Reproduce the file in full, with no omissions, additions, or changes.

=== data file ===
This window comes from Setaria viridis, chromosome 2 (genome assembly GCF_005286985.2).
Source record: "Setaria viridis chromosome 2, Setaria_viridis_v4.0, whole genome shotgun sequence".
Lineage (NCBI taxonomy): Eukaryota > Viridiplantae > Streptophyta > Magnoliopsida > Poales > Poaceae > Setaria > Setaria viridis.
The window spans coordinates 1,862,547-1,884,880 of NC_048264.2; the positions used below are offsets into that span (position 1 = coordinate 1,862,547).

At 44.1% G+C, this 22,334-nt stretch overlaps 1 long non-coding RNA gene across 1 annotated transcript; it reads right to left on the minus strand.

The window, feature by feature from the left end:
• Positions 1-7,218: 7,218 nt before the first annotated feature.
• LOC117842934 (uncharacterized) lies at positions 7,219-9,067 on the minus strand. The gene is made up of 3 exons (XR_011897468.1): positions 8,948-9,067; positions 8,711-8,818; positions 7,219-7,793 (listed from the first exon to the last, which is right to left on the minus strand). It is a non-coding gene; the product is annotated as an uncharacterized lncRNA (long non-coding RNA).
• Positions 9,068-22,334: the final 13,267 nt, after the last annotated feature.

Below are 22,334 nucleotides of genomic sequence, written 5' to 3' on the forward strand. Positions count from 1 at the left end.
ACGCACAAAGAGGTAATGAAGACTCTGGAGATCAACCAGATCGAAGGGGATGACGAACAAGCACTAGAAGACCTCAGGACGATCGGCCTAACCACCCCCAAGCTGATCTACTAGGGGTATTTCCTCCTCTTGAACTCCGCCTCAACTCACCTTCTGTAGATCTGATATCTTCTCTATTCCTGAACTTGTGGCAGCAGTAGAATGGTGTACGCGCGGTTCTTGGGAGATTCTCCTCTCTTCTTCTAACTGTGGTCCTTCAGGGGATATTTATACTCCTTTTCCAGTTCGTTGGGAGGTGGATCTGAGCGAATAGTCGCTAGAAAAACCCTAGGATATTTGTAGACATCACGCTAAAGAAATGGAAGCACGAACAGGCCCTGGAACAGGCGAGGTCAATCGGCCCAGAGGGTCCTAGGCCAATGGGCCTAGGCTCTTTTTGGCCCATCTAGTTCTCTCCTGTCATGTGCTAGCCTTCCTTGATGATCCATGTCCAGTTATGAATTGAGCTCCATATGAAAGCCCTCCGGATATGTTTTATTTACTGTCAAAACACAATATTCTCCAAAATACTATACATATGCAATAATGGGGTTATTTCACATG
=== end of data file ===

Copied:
This window comes from Setaria viridis, chromosome 2 (genome assembly GCF_005286985.2).
Source record: "Setaria viridis chromosome 2, Setaria_viridis_v4.0, whole genome shotgun sequence".
Lineage (NCBI taxonomy): Eukaryota > Viridiplantae > Streptophyta > Magnoliopsida > Poales > Poaceae > Setaria > Setaria viridis.
The window spans coordinates 1,862,547-1,884,880 of NC_048264.2; the positions used below are offsets into that span (position 1 = coordinate 1,862,547).

At 44.1% G+C, this 22,334-nt stretch overlaps 1 long non-coding RNA gene across 1 annotated transcript; it reads right to left on the minus strand.

The window, feature by feature from the left end:
• Positions 1-7,218: 7,218 nt before the first annotated feature.
• LOC117842934 (uncharacterized) lies at positions 7,219-9,067 on the minus strand. The gene is made up of 3 exons (XR_011897468.1): positions 8,948-9,067; positions 8,711-8,818; positions 7,219-7,793 (listed from the first exon to the last, which is right to left on the minus strand). It is a non-coding gene; the product is annotated as an uncharacterized lncRNA (long non-coding RNA).
• Positions 9,068-22,334: the final 13,267 nt, after the last annotated feature.

Below are 22,334 nucleotides of genomic sequence, written 5' to 3' on the forward strand. Positions count from 1 at the left end.
ACGCACAAAGAGGTAATGAAGACTCTGGAGATCAACCAGATCGAAGGGGATGACGAACAAGCACTAGAAGACCTCAGGACGATCGGCCTAACCACCCCCAAGCTGATCTACTAGGGGTATTTCCTCCTCTTGAACTCCGCCTCAACTCACCTTCTGTAGATCTGATATCTTCTCTATTCCTGAACTTGTGGCAGCAGTAGAATGGTGTACGCGCGGTTCTTGGGAGATTCTCCTCTCTTCTTCTAACTGTGGTCCTTCAGGGGATATTTATACTCCTTTTCCAGTTCGTTGGGAGGTGGATCTGAGCGAATAGTCGCTAGAAAAACCCTAGGATATTTGTAGACATCACGCTAAAGAAATGGAAGCACGAACAGGCCCTGGAACAGGCGAGGTCAATCGGCCCAGAGGGTCCTAGGCCAATGGGCCTAGGCTCTTTTTGGCCCATCTAGTTCTCTCCTGTCATGTGCTAGCCTTCCTTGATGATCCATGTCCAGTTATGAATTGAGCTCCATATGAAAGCCCTCCGGATATGTTTTATTTACTGTCAAAACACAATATTCTCCAAAATACTATACATATGCAATAATGGGGTTATTTCACATG